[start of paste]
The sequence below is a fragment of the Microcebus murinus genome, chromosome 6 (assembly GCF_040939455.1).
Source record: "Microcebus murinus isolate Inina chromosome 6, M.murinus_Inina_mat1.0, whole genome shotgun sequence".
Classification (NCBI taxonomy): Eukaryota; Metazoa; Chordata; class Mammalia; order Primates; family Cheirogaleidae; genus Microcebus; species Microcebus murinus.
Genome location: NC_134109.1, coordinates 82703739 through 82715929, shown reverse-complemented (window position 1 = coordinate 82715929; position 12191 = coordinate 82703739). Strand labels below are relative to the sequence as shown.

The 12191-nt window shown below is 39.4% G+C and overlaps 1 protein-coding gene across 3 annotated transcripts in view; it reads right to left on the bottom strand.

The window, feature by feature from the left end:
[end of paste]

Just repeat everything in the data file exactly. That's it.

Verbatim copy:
The sequence below is a fragment of the Microcebus murinus genome, chromosome 6 (assembly GCF_040939455.1).
Source record: "Microcebus murinus isolate Inina chromosome 6, M.murinus_Inina_mat1.0, whole genome shotgun sequence".
Classification (NCBI taxonomy): Eukaryota; Metazoa; Chordata; class Mammalia; order Primates; family Cheirogaleidae; genus Microcebus; species Microcebus murinus.
Genome location: NC_134109.1, coordinates 82703739 through 82715929, shown reverse-complemented (window position 1 = coordinate 82715929; position 12191 = coordinate 82703739). Strand labels below are relative to the sequence as shown.

The 12191-nt window shown below is 39.4% G+C and overlaps 1 protein-coding gene across 3 annotated transcripts in view; it reads right to left on the bottom strand.

The window, feature by feature from the left end: